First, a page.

A polar solvent is composed of molecules, such as H2O, that have a discernible asymmetry in their surface electromagnetic charge. Water molecules consist of one oxygen atom single-bonded to two hydrogen atoms that are grouped together on one side of the molecule. This concentrates a negative charge at one pole.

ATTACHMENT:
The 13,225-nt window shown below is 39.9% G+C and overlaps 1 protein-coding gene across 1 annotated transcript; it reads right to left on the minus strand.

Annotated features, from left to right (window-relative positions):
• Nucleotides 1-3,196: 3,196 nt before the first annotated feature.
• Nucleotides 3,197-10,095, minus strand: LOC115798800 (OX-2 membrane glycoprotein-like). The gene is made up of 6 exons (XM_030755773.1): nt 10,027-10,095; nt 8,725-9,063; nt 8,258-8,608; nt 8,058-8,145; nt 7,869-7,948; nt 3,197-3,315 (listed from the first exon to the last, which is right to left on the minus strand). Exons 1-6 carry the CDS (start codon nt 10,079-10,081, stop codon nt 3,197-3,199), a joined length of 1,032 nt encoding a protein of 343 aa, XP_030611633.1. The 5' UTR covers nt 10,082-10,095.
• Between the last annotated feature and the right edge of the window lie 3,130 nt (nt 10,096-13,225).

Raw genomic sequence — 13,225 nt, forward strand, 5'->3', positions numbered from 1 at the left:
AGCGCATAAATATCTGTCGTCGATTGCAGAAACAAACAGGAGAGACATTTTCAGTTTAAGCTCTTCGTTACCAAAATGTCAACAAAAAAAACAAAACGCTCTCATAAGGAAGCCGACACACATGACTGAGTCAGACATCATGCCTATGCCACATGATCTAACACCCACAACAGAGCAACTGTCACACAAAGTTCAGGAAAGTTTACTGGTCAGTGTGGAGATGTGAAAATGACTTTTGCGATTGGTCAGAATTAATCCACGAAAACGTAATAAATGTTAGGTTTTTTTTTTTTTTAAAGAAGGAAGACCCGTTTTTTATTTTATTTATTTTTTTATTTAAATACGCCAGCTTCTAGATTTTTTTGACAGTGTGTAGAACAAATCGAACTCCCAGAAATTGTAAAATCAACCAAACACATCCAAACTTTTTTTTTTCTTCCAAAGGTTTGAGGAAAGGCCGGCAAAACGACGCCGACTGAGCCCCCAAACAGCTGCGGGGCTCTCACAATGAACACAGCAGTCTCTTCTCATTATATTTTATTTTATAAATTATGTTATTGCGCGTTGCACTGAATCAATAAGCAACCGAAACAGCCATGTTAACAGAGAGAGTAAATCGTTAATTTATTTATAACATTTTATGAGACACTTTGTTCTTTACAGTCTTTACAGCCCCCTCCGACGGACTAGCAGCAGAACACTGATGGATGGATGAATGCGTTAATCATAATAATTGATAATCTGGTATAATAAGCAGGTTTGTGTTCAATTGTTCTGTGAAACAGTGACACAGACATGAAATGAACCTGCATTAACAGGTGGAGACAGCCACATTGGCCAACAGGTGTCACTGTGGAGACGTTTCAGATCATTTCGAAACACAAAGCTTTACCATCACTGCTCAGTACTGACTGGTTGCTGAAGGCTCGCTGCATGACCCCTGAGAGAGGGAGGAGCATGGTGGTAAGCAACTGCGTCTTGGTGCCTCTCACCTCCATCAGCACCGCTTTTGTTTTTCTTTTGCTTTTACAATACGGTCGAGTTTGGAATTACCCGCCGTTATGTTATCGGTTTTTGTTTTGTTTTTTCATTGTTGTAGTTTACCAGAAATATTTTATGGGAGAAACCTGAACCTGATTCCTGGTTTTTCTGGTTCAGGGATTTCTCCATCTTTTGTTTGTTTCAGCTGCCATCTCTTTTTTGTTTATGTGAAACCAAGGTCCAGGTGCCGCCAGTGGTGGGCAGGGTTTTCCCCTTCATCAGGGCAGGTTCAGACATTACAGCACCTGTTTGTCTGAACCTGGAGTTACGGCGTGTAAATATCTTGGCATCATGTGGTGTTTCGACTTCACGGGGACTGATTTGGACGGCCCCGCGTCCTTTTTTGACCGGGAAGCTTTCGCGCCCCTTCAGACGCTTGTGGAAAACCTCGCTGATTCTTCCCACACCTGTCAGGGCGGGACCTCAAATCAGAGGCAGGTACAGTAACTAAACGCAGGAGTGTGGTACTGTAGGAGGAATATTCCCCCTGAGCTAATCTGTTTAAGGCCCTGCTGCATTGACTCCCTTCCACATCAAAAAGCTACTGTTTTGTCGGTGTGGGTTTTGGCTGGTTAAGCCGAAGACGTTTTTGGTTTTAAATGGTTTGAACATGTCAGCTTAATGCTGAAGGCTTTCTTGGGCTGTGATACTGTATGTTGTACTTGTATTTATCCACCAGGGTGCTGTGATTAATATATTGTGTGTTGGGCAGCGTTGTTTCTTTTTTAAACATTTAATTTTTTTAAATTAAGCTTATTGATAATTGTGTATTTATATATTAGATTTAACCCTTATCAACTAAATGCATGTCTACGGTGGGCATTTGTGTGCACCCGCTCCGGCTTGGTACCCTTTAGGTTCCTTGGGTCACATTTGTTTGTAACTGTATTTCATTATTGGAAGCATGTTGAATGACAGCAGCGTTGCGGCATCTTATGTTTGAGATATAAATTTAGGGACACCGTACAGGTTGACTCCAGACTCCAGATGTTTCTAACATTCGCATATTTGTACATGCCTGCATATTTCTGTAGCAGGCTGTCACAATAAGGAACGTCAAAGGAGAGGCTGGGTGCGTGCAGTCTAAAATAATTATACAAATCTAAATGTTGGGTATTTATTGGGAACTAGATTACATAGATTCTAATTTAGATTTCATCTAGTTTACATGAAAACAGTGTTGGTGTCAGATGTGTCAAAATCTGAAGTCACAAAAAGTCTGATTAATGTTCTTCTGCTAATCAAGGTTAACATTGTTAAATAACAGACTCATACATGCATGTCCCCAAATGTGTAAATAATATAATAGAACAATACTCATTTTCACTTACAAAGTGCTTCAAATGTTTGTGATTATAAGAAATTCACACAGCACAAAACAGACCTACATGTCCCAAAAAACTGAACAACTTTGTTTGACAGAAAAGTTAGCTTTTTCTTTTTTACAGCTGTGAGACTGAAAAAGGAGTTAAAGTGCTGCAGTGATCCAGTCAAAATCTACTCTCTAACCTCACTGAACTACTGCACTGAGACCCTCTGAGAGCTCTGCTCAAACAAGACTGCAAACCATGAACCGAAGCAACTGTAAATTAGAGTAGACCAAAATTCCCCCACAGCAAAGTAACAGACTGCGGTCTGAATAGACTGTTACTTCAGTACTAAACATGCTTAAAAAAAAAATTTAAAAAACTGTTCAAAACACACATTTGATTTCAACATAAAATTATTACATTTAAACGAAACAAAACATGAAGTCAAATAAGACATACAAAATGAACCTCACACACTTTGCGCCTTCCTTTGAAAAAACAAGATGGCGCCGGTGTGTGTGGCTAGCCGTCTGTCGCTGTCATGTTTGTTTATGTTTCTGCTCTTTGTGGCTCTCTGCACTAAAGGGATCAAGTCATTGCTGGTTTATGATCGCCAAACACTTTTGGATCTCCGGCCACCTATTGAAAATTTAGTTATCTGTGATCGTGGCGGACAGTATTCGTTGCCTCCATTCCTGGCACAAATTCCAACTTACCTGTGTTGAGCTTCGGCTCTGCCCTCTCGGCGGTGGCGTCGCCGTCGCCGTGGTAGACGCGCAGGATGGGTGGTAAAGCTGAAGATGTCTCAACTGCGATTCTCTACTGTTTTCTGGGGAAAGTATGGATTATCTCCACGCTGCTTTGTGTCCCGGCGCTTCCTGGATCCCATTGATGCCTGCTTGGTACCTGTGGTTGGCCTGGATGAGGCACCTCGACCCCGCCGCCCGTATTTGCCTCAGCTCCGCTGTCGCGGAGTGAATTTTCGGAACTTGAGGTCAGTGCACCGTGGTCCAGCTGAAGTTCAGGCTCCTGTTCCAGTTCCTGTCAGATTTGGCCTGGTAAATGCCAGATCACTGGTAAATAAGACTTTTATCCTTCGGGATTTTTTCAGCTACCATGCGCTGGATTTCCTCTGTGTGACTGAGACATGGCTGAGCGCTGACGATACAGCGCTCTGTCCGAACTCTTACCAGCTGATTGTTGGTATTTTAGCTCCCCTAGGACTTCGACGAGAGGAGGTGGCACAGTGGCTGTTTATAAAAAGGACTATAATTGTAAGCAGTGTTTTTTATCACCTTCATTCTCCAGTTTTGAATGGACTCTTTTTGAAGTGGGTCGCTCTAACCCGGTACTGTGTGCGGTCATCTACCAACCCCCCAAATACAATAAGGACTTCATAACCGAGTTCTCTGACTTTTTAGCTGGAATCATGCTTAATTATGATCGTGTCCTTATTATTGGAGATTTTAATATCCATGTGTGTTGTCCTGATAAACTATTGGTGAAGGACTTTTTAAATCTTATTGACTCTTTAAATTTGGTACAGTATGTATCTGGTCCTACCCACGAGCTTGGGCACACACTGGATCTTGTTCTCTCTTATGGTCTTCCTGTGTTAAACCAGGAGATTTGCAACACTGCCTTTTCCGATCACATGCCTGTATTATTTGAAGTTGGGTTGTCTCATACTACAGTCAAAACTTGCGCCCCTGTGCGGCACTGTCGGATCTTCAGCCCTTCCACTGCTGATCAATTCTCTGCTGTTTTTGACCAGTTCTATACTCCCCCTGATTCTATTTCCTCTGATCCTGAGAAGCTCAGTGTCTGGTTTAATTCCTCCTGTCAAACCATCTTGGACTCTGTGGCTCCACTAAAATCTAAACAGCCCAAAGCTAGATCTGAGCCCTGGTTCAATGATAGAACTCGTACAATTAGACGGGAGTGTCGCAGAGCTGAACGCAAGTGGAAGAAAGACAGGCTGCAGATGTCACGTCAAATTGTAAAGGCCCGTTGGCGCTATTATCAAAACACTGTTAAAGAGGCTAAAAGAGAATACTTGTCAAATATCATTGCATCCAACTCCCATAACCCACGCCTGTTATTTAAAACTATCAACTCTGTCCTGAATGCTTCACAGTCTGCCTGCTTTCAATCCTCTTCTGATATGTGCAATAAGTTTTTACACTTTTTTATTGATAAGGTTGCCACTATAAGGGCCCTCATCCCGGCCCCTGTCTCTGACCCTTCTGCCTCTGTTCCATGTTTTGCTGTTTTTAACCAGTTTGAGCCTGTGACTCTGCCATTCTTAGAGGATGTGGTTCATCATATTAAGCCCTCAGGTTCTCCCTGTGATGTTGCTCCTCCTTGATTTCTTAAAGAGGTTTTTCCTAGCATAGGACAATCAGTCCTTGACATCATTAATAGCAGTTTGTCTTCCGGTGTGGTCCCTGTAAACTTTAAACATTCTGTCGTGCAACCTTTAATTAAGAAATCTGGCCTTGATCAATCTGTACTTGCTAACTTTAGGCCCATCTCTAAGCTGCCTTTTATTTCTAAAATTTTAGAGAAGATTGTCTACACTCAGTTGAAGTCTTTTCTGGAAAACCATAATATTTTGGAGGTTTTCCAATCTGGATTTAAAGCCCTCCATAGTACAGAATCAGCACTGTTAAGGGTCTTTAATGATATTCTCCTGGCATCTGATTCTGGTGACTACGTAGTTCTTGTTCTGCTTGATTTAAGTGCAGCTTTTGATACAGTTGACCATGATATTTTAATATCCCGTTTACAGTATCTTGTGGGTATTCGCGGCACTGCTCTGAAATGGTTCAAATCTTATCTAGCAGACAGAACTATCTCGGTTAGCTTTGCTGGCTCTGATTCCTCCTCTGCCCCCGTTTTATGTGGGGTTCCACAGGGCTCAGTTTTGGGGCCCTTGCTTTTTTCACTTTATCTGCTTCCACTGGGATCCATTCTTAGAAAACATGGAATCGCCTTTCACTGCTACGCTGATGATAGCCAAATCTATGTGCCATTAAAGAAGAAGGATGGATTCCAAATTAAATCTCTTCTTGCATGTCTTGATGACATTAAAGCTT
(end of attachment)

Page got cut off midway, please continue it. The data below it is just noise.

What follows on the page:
Polar solvents dissolve similarly polar solutes. A good example of this is salt dissolving in water. Table salt is NaCl, or ionic sodium chloride. The extra electron adds a strong negative charge to the salt molecule and makes it strongly polar. Water readily dissolves polar solutes, while nonpolar solutes, such as oil, do not.